You might consider the states of meditation as the holiest of holies. To touch upon this state of mind is to touch upon that spark within you that is of God and from God: the soul itself. This is why it is regarded as a very important practice by the world’s major religions. It is a spiritual practice. It is a healing practice. It is a communion practice. It aligns all of the bodies within you to a single, balanced point, conjoining all your physical and spiritual aspects. It produces therapeutic effects in the body, such as normalizing the metabolism, lowering blood pressure, restoring the physical body and bringing peace into every cell. During meditation, you can monitor the body and go through it, system by system, organ by organ, part by part, to bring about a curative, healing force within it, in order to come to some peaceful resolve. This may involve visualization, as the language of the mind is pictorial. One of the greatest benefits of meditation is to bring peace into the body and the mind, to calm the flighty emotional states, and to bring all aspects of yourself into control. It is a loving, self-loving practice.

Generally speaking, meditation should only be practiced when there is time to do so, when the body is relaxed, and there is some question that needs an answer. The body should not be tired, but it should be a little relaxed or taxed. Engage in some simple bending and stretching exercises, such as yoga or tai chi. Wear loose, comfortable clothing, and ensure the body has no physical wants or needs. The body should be in a state of equilibrium. There should be no cares in the mind. It is not easy to allow the mind to continue thinking, but without thinking about certain things. Therefore, think about something that is nondescript and without judgment or purpose (such as a blue band or circle). Allow your mind to come out of the shell in which it has resided for most of the day. It does not wander too far away, but it returns with some invigorating emotional sensations. Your low self becomes subdued and brought in control, while your High Self exudes a state of well-being, love, confidence, and unselfish giving.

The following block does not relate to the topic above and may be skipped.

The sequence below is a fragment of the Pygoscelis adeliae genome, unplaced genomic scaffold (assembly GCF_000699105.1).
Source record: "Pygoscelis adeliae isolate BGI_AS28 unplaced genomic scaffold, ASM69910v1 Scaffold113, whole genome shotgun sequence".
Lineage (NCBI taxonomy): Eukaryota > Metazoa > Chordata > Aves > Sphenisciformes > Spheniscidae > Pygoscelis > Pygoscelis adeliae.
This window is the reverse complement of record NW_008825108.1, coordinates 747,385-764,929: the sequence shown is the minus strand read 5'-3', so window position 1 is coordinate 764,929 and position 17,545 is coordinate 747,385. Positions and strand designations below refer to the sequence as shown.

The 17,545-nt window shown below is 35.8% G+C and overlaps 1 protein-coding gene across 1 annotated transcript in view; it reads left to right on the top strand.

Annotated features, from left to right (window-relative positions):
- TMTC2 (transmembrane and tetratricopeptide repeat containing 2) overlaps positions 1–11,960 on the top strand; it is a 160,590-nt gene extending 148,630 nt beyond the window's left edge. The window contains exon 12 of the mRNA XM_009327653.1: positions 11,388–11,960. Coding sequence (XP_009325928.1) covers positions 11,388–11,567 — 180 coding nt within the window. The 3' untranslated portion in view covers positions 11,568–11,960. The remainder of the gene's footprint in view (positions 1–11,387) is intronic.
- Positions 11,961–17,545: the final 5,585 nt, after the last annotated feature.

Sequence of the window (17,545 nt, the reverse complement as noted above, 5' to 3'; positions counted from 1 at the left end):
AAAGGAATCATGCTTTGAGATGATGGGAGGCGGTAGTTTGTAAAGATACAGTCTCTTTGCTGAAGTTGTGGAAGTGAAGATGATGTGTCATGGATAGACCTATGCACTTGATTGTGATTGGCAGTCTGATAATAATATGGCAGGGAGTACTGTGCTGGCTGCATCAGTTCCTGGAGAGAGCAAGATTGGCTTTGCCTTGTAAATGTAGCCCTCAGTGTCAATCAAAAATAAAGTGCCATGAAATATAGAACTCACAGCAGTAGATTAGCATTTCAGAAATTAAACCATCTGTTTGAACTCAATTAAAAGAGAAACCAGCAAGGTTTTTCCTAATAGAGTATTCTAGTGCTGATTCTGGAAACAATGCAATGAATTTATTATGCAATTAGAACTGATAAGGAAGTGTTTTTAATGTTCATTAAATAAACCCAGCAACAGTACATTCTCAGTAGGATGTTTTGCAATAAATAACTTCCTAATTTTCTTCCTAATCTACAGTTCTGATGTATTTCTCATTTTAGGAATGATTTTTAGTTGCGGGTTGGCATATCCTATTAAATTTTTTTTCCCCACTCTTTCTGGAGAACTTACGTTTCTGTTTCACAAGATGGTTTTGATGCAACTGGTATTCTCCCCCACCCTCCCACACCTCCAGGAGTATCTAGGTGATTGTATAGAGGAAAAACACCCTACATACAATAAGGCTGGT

With practice, you may learn to relax deeper and deeper. As the conscious mind is directed towards something, or is focused on something such as your breathing, the deeper levels or states of mind become active. You are able to receive answers with a greater degree of objectivity and clarity, as you become removed and detached from the conscious mind and its many influences, perspectives, and interpretations. With the body put on hold, so to speak, the mind is free to roam wherever it is sent. The enquiring mind may visit physically far-off places and return with information, observations or comments concerning the present state of mind. It may even connect with the ever-present moment or the Akashic Field, which is a storehouse of all information out of our physical space and time. In meditation, the mind is able to comprehend and dig into far-off objects and things, without being influenced. This allows for greater clarity within the interpretation or the observation. 

The gift that Mr. Cayce gave to the world is his demonstration of this immense ability, and the seemingly endless scope of applicability. He inspires us to follow his example and emulate the same ability in our own practice. How you choose to apply the information we intuitively receive through our meditations is up to you. I encourage you to share the information with others, so that all may benefit, and have evidence in their own lives that the larger spiritual dimensions “out there” are, in fact, real places that await to be experienced. 


You may also be interested in: "Prayer and Meditation: Fundamentals for Finding Our Way Home." 

1 comment

  • Thank you for your wisdom words Master!